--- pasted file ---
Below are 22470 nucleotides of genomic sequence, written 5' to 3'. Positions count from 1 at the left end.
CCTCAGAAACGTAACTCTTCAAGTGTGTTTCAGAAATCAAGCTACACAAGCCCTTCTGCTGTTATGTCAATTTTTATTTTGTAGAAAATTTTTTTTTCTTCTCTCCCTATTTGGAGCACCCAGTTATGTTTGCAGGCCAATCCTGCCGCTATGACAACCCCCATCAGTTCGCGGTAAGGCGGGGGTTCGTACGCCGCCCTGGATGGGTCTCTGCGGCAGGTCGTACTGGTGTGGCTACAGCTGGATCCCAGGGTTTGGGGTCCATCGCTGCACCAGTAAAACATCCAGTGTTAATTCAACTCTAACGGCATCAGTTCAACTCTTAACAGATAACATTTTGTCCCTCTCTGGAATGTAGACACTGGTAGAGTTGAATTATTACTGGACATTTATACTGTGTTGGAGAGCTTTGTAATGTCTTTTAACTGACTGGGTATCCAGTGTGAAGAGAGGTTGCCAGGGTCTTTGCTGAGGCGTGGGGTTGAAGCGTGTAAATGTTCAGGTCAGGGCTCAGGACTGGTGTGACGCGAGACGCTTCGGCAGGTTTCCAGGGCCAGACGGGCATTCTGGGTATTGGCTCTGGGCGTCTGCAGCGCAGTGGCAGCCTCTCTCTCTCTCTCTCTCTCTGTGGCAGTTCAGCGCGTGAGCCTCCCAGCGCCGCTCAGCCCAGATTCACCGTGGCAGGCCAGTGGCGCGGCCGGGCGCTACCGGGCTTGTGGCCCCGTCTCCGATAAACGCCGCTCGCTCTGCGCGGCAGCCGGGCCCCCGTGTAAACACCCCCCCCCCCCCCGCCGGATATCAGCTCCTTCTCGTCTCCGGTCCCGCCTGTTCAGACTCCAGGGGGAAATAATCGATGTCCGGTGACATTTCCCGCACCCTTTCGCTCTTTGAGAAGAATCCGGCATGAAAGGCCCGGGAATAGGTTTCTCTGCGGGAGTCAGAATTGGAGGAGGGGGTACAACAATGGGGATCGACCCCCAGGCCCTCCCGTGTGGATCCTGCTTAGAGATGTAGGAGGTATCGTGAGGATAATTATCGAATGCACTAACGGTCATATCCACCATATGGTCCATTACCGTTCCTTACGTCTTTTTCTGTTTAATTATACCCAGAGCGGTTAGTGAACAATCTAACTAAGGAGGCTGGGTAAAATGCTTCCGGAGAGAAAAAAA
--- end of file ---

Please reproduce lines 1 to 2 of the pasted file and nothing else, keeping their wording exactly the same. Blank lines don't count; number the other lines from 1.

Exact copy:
Below are 22470 nucleotides of genomic sequence, written 5' to 3'. Positions count from 1 at the left end.
CCTCAGAAACGTAACTCTTCAAGTGTGTTTCAGAAATCAAGCTACACAAGCCCTTCTGCTGTTATGTCAATTTTTATTTTGTAGAAAATTTTTTTTTCTTCTCTCCCTATTTGGAGCACCCAGTTATGTTTGCAGGCCAATCCTGCCGCTATGACAACCCCCATCAGTTCGCGGTAAGGCGGGGGTTCGTACGCCGCCCTGGATGGGTCTCTGCGGCAGGTCGTACTGGTGTGGCTACAGCTGGATCCCAGGGTTTGGGGTCCATCGCTGCACCAGTAAAACATCCAGTGTTAATTCAACTCTAACGGCATCAGTTCAACTCTTAACAGATAACATTTTGTCCCTCTCTGGAATGTAGACACTGGTAGAGTTGAATTATTACTGGACATTTATACTGTGTTGGAGAGCTTTGTAATGTCTTTTAACTGACTGGGTATCCAGTGTGAAGAGAGGTTGCCAGGGTCTTTGCTGAGGCGTGGGGTTGAAGCGTGTAAATGTTCAGGTCAGGGCTCAGGACTGGTGTGACGCGAGACGCTTCGGCAGGTTTCCAGGGCCAGACGGGCATTCTGGGTATTGGCTCTGGGCGTCTGCAGCGCAGTGGCAGCCTCTCTCTCTCTCTCTCTCTCTGTGGCAGTTCAGCGCGTGAGCCTCCCAGCGCCGCTCAGCCCAGATTCACCGTGGCAGGCCAGTGGCGCGGCCGGGCGCTACCGGGCTTGTGGCCCCGTCTCCGATAAACGCCGCTCGCTCTGCGCGGCAGCCGGGCCCCCGTGTAAACACCCCCCCCCCCCCCGCCGGATATCAGCTCCTTCTCGTCTCCGGTCCCGCCTGTTCAGACTCCAGGGGGAAATAATCGATGTCCGGTGACATTTCCCGCACCCTTTCGCTCTTTGAGAAGAATCCGGCATGAAAGGCCCGGGAATAGGTTTCTCTGCGGGAGTCAGAATTGGAGGAGGGGGTACAACAATGGGGATCGACCCCCAGGCCCTCCCGTGTGGATCCTGCTTAGAGATGTAGGAGGTATCGTGAGGATAATTATCGAATGCACTAACGGTCATATCCACCATATGGTCCATTACCGTTCCTTACGTCTTTTTCTGTTTAATTATACCCAGAGCGGTTAGTGAACAATCTAACTAAGGAGGCTGGGTAAAATGCTTCCGGAGAGAAAAAAA